Lieutenant of Devonshire, as well as of Exeter, came to the
Guildhall to receive the freedom of the city. His Grace had
excited the popular indignation by his supposed concurrence
in an article of the treaty of peace giving admission to the
silk and other manufactures of France, in competition with
fabrics in which the citizens were largely interested. On leav-
ing the Guildhall, the Duke was greeted at its entrance with
the hisses and threats of a furious mob. Under the pro-
tection of the Mayor and his officers he was conducted to the
safe shelter of Bampfylde House. His passage from thence
to the neighbouring castle was attended by fresh insult, but
he afterwards managed to reach the Cathedral in his coach.
Here the Bishop and Clergy waited to receive him with the
customary honours. But there also the incensed rabble
were waiting to give him a reception of a different sort.
His alighting was the signal for a general rush, in which the
attendants of the Duke were borne down, and the Cathedral
dignitaries received rough usage. With great difficulty the
Duke reached the choir without personal injury, and finally
passed by a back way to the Bishop's Palace, to wait till
night, when the popular fury had somewhat abated.

In one corner of the quadrangle of Bampfylde House
stands a curious water tank, cast in lead of great thickness,
and looking as if it had never been delivered over to the
destructive hands of a repairing plumber. Its sides and
front are divided into rectangular panels, the dividing lines
being in relief. The front side bears the letters Sr C.W.B.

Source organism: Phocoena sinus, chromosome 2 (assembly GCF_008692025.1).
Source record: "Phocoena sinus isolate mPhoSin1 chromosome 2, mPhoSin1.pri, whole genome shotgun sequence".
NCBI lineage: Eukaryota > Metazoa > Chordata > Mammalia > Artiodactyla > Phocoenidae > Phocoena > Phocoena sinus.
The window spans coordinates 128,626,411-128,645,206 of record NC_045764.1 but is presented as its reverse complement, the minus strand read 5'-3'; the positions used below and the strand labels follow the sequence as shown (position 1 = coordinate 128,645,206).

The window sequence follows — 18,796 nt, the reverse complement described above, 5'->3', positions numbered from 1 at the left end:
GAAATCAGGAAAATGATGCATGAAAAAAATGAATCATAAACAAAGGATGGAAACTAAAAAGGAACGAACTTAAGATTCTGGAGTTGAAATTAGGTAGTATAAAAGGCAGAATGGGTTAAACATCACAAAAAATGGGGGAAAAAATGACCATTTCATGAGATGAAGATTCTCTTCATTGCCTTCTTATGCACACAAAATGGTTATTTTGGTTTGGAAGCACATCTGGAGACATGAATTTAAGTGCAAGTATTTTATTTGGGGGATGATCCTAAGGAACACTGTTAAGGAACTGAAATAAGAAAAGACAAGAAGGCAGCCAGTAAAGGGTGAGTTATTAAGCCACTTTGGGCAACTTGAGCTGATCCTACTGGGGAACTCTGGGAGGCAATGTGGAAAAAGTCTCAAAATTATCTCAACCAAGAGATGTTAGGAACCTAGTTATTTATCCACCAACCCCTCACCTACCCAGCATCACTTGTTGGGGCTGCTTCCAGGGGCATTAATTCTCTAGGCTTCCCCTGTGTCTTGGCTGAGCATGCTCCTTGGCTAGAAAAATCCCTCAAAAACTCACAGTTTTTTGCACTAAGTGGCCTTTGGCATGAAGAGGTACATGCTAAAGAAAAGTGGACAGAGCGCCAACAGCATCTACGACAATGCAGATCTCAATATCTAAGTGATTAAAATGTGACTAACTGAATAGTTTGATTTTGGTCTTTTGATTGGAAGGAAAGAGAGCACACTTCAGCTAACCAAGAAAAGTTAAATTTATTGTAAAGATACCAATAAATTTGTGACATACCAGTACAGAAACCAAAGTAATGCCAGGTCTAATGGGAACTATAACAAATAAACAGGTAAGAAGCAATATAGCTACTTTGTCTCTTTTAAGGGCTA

[Sir Coplestone Warwick Bampfylde], and the date 1724,
surmounted by a representation of a fat stag pursued by
three hounds and a huntsman on foot, bearing a spear.


Fortunately for the stag, the dogs and man are equally well

In the opposite corner of the quadrangle is an open porch,
supported by moulded oaken columns at its angles, and sur-
mounted by a roofed closet or muniment room, its overhang-
ing windows supported by carved brackets, after a fashion
common in old Manor houses. The angle posts supporting
the superstructure are enriched with lions' heads, of Eliza-
bethan character, carved in relief, and coimected by a carved
frieze on the two external sides. The centre of each side is
occupied by a shield, that in the front bearing Bampf/jlde
impaled with Clifton (Sa. semec of cinquefoils, a lion ramp,
arg.). The other bears Bainpfijlde only (or. on a bend gules
three mullets arg.).

The construction of this porch w\as apparently an after-
thought, for it overlaps and partially obscures one of the
upper mullioned windows overlooking the right-hand side
of the quadrangle. The carving and details, however,
correspond in style with the rest of the house. The
porch opens into the hall, an apartment of comparatively
ample proportions, having in the upper panes of its
6-light mullioned window the six coloured glass armorials
of which an illustration accompanies the llev. F. T. Colby's
memoir on Tlie Heraldry of Exeter} On the side of the hall,
opposite the window, formei'ly stood a handsome chimney-
piece, occupying the entire height of the apartment. This
very remarkable piece of w^orkmanship was placed here by
Sir Coplestonc Bampfylde, second baronet, soon after the
restoration, but was removed by the late Lord Poltimore to
his country mansion near Exeter. An equestrian figure of
King Charles I. occupies the upper part of the centre.
Peace and Plenty stand personified on either side, while a
Cavalier and a Puritan occupy the pilasters at the extreme
edges of the composition.

Underneath the Hall is a large cellar of the same dimen-
sions, with a plain biick groining springing from a squai'e
brick pier (1 foot flinches on face), having a plain red
sandstone base and chamfered stone abacus 5 inches deep.